Washington, D.C. — The Center for American Progress and Frederick Hess, resident scholar and director of education policy studies at the American Enterprise Institute, today released recommendations to fix key provisions of Title I, a component of the Elementary and Secondary Education Act, or ESEA, that distributes funding to schools and school districts with a high percentage of students from low-income families.
The debate on reauthorizing ESEA often revolves around the law’s complex accountability mandate, overshadowing a number of important Title I requirements in need of repair. Recognizing this danger, education experts Cynthia G. Brown and Raegen Miller of the Center for American Progress and Frederick Hess of the American Enterprise Institute collaborated to raise the public profile of a group of important but often overlooked Title I provisions by commissioning a set of seven papers from experts on various facets of Title I.
Each paper in the series describes a problem and marshals existing knowledge to construct a number of recommendations for federal policymakers. The brief released today summarizes the findings from the seven papers and details a set of recommendations jointly agreed upon by CAP and Hess.
"Title I funds have such an important purpose that we should all be bending over backwards to find common ground around transparency and efficacy,” said Cynthia G. Brown, Vice President of Education Policy at the Center for American Progress. “Our joint recommendations will help policymakers, advocates, and educators implement important changes to support our nation’s most vulnerable children."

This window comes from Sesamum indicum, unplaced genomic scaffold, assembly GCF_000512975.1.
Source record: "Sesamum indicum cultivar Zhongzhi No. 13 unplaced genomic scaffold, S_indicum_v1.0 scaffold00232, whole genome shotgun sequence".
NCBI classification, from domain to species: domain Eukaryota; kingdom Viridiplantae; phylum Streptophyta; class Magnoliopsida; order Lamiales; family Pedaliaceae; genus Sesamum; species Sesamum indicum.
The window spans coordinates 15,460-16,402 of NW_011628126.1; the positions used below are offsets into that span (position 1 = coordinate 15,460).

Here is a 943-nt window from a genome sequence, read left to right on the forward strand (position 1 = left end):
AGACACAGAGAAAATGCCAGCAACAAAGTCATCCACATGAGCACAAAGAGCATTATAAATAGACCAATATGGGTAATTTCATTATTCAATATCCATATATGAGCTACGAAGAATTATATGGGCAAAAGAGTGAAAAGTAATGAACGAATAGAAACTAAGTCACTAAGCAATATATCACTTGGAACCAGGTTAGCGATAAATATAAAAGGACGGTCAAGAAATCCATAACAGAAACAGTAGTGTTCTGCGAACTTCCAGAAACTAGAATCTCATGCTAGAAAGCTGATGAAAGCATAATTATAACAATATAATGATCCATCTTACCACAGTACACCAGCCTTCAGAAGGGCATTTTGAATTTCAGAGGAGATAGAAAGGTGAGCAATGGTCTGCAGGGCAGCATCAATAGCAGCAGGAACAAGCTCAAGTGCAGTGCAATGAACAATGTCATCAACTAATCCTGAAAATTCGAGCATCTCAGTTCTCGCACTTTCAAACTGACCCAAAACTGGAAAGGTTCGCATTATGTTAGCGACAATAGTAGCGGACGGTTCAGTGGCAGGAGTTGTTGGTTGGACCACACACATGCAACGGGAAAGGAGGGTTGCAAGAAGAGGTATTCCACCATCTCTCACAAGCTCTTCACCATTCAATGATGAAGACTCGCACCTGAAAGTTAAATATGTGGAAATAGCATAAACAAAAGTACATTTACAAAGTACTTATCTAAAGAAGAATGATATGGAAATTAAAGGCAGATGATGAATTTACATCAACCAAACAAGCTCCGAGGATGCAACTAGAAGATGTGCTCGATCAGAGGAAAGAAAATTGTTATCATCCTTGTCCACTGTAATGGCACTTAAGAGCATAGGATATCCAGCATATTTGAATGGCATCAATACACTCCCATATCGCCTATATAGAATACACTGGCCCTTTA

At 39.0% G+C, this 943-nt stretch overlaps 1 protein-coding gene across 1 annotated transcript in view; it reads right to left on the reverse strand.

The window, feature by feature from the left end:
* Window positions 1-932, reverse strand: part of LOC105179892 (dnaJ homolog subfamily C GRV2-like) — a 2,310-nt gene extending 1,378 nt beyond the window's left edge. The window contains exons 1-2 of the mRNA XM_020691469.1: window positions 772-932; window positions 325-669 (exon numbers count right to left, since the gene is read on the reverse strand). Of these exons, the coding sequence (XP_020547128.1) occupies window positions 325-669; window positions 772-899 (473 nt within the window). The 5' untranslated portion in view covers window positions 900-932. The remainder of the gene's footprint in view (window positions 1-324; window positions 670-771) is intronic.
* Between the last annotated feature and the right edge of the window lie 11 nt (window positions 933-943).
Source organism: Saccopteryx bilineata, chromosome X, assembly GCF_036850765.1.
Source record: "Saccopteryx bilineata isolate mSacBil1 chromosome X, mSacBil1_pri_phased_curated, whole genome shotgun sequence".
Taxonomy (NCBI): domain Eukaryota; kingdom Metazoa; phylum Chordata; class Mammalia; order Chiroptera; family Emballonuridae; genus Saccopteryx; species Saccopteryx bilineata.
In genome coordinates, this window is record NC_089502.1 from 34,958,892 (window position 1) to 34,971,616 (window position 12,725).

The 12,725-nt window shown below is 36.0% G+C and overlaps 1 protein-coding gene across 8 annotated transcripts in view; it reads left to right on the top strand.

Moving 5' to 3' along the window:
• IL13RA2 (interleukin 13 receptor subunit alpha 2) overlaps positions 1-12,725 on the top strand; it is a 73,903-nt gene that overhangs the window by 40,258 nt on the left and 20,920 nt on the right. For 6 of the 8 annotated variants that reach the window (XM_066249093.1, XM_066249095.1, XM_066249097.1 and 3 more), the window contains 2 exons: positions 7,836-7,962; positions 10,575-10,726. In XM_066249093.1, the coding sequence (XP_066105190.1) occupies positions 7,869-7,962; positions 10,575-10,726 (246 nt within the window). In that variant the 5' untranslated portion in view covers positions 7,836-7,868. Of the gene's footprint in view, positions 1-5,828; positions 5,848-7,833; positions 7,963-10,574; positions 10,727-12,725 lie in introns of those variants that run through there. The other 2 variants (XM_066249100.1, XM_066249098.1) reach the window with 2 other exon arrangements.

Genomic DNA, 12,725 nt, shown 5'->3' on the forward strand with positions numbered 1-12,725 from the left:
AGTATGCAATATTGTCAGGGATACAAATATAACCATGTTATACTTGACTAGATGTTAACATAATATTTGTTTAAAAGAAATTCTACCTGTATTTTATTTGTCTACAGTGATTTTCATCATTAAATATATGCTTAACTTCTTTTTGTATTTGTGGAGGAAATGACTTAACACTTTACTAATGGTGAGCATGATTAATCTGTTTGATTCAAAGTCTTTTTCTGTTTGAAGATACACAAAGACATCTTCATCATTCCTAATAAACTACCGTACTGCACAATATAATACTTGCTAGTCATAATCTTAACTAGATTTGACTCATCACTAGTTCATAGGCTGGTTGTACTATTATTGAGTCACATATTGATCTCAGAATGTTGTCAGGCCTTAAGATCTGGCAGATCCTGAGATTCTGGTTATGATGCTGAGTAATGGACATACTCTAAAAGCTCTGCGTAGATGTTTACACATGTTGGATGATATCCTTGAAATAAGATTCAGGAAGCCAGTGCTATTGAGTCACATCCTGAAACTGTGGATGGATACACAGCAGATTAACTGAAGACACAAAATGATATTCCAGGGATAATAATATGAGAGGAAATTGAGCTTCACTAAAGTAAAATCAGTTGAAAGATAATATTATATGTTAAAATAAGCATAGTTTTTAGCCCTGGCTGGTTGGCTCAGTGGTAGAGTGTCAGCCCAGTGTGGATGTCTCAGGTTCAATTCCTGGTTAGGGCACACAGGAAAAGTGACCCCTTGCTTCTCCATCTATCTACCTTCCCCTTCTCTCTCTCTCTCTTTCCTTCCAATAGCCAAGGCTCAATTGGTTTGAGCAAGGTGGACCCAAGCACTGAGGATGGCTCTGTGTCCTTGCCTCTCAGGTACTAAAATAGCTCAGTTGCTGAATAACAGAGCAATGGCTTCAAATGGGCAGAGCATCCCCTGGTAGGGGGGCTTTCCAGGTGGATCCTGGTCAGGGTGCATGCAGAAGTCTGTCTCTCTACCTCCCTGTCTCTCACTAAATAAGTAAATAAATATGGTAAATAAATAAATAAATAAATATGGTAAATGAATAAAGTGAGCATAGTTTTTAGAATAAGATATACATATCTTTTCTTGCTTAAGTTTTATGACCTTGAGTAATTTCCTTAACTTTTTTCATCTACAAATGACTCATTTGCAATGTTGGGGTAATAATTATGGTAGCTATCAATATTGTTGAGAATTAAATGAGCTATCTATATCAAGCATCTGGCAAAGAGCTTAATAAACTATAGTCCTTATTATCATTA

The authors recommend the following changes to Title I:
- Title I should simplify the manner in which states and districts demonstrate that federal Title I dollars supplement and do not supplant state and local investment in schools.
- Districts that receive Title I funds should be required to report annually all school-level expenditures—including all dollars devoted to teacher salaries—to the Department of Education to promote transparency about how those Title I dollars are being used.
- To receive Title I funds, states must be required to disclose per-pupil spending at the state-, district-, and school-level alongside the test-based metrics that are commonly used on school report cards.
- School districts should be given increased flexibility to negotiate contracts with external companies that provide supplemental education services such as tutoring.
- Alternative or outside providers should be allowed to perform duties traditionally performed by state education agencies—such as turning around a struggling school—if they are better equipped for the task and are willing to commit to meeting higher performance targets. Funding would be contingent on the results.
Read the recommendations:
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